NITRILE GLOVES Video

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Nitrile Gloves Applications

Nitrile Gloves Applications

The uses of nitrile rubber gloves include non-latex gloves for the healthcare industry, automotive transmission belts, hoses, O rings, gaskets, oil seals, V belts, synthetic leather, printer's roller, and as cable jacketing; NBR latex can also be used in the preparation of adhesives and as a pigment binder.

Unlike polymers meant for ingestion, where small inconsistencies in chemical composition / structure can have a pronounced effect on the body, the general properties of NBR are not altered by minor structural/compositional differences. The production process itself is not overly complex; the polymerization, monomer recovery, and coagulation processes require some additives and equipment, but they are typical of the production of most rubbers. The necessary apparatus is simple and easy to obtain. For these reasons, the substance is widely produced in poorer countries where labor is relatively cheap. Among the highest producers of NBR are Taiwan and China.

In January 2008 the European Commission imposed fines totaling €34,230,000 on the Bayer and Zeon groups for fixing prices for nitrile butadiene rubber, in violation of the EU ban on cartels and restrictive business practices (Article 81 of the EC Treaty and Article 53 of the EEA Agreement).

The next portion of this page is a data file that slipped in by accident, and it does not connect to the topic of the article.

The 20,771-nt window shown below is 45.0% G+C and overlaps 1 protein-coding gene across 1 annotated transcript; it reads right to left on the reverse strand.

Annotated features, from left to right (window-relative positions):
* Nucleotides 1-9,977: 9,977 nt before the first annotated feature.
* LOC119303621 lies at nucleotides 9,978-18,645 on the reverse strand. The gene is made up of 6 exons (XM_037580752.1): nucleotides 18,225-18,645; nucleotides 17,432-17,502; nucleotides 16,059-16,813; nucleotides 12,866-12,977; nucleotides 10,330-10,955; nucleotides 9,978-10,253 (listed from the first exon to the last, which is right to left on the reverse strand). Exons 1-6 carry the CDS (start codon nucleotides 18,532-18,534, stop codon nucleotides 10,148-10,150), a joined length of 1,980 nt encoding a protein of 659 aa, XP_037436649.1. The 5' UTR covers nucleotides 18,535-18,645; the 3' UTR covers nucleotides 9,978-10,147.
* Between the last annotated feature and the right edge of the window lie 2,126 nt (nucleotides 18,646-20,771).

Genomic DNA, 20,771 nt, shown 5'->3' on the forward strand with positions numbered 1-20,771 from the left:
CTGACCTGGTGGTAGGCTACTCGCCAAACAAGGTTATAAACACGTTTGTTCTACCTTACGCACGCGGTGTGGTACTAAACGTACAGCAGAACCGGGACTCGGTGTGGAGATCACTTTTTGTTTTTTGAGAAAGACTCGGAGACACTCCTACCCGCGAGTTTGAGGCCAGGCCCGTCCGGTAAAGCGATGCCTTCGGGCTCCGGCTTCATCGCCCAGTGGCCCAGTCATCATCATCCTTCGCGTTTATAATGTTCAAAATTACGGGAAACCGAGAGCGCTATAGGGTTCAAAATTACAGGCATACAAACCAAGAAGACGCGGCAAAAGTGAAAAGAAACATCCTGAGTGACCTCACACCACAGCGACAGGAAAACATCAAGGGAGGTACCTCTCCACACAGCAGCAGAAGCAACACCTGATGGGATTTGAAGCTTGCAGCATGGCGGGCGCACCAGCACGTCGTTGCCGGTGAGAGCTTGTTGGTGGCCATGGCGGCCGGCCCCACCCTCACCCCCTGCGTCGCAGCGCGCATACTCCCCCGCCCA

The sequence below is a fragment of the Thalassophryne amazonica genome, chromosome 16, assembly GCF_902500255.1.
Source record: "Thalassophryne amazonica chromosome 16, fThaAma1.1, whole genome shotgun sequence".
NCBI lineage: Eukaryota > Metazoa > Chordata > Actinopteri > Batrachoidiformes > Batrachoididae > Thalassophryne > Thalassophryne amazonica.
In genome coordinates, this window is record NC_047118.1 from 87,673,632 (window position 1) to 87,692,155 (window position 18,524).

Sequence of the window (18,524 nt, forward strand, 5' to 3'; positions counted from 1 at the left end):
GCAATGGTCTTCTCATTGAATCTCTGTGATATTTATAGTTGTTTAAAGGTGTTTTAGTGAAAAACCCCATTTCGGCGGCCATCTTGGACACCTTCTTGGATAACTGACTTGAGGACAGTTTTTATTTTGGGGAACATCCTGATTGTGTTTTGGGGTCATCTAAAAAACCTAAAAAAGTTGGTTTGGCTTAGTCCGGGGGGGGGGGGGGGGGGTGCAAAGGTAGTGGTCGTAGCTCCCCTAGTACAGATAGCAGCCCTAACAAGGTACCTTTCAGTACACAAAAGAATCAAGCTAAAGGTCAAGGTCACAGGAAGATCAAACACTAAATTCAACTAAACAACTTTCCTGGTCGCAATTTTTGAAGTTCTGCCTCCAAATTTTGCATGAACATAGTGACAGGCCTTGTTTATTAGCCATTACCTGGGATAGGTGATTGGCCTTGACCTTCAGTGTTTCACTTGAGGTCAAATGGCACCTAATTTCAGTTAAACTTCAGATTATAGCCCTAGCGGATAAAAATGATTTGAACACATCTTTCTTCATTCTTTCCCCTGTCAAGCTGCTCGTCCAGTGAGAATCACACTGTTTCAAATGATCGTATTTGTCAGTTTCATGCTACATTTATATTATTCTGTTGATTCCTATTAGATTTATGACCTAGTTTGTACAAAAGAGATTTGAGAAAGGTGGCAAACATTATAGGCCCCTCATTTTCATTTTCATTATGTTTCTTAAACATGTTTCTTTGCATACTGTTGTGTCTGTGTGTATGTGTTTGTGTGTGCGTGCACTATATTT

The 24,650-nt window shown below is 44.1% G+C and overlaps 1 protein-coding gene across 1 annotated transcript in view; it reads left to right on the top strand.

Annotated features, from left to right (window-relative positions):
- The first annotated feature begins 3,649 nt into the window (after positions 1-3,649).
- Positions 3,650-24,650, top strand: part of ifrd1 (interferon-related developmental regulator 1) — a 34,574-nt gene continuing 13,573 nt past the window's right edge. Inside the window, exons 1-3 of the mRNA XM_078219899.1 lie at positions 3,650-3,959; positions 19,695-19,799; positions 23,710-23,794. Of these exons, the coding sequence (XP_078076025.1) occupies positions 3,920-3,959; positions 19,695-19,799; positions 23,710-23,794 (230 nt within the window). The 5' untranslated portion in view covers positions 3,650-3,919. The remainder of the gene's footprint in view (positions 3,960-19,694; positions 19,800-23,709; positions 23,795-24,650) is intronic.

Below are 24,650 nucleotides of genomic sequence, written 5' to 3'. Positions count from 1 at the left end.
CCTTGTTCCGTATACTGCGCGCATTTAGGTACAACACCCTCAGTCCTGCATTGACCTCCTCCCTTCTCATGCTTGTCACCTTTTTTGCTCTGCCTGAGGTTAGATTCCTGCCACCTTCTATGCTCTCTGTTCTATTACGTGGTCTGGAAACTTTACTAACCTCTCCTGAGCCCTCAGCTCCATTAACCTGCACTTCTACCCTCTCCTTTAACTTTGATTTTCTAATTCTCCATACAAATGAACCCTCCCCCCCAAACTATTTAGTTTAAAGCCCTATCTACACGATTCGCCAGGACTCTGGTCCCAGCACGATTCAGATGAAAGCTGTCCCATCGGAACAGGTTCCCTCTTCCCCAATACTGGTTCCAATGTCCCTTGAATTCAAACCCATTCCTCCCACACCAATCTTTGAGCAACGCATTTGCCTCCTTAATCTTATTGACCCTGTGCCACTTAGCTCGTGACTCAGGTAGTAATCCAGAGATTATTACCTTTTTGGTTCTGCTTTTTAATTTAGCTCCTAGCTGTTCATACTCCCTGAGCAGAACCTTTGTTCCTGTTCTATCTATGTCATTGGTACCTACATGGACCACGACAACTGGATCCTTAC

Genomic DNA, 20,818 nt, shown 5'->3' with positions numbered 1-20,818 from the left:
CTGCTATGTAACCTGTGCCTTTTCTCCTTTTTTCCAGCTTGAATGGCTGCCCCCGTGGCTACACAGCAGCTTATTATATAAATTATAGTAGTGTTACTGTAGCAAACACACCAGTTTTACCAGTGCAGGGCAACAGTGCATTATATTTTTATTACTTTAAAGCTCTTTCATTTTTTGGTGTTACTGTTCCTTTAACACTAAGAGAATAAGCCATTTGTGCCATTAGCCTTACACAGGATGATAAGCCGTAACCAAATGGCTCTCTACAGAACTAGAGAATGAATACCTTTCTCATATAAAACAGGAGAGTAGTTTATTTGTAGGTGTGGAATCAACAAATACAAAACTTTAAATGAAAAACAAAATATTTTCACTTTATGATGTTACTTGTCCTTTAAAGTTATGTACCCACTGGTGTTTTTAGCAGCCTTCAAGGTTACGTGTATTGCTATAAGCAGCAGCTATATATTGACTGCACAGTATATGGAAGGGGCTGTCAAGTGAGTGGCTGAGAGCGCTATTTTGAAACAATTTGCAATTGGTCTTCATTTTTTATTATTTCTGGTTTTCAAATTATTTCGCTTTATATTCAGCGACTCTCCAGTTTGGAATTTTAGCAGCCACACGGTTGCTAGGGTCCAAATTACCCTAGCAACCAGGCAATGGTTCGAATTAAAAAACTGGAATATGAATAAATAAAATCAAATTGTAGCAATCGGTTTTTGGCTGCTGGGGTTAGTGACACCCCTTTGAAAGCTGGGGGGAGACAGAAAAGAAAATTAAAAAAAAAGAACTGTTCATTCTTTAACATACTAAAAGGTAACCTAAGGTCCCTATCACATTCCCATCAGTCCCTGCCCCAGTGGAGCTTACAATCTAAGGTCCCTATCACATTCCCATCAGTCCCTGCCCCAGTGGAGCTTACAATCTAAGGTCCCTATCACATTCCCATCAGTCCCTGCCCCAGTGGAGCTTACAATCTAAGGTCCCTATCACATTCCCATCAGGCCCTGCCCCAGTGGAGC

Nitrile Rubber Gloves.

Nitrile rubber

Nitrile rubber
Nitrile gloves

Nitrile Rubber also known as Buna-N, Perbunan, or NBR, is a synthetic rubber copolymer of acrylonitrile (ACN) and butadiene. Trade names include Nipol, Krynac and Europrene.

Nitrile butadiene rubber (NBR) is a family of unsaturated copolymers of 2-propenenitrile and various butadiene monomers (1,2-butadiene and 1,3-butadiene). Although its physical and chemical properties vary depending on the polymer’s composition of nitrile, this form of synthetic rubber is generally resistant to oil, fuel, and other chemicals (the more nitrile within the polymer, the higher the resistance to oils but the lower the flexibility of the material).

It is used in the automotive and aeronautical industry to make fuel and oil handling hoses, seals, and grommets. NBR’s ability to withstand a range of temperatures from -40 °C to +108 °C makes it an ideal material for aeronautical applications. Nitrile butadiene is also used to create moulded goods, footwear, adhesives, sealants, sponges, expanded foams, and floor mats.

Its resilience makes NBR a useful material for disposable lab, cleaning, and examination nitrile gloves. Nitrile rubber gloves is more resistant than natural rubber to oils and acids, but has inferior strength and flexibility. Nitrile gloves are nonetheless three times more puncture-resistant than natural rubber gloves.

Nitrile rubber gloves is generally resistant to aliphatic hydrocarbons. Nitrile, like natural rubber, can be attacked by ozone, aromatic hydrocarbons, ketones, esters and aldehydes.
Nitrile Gloves..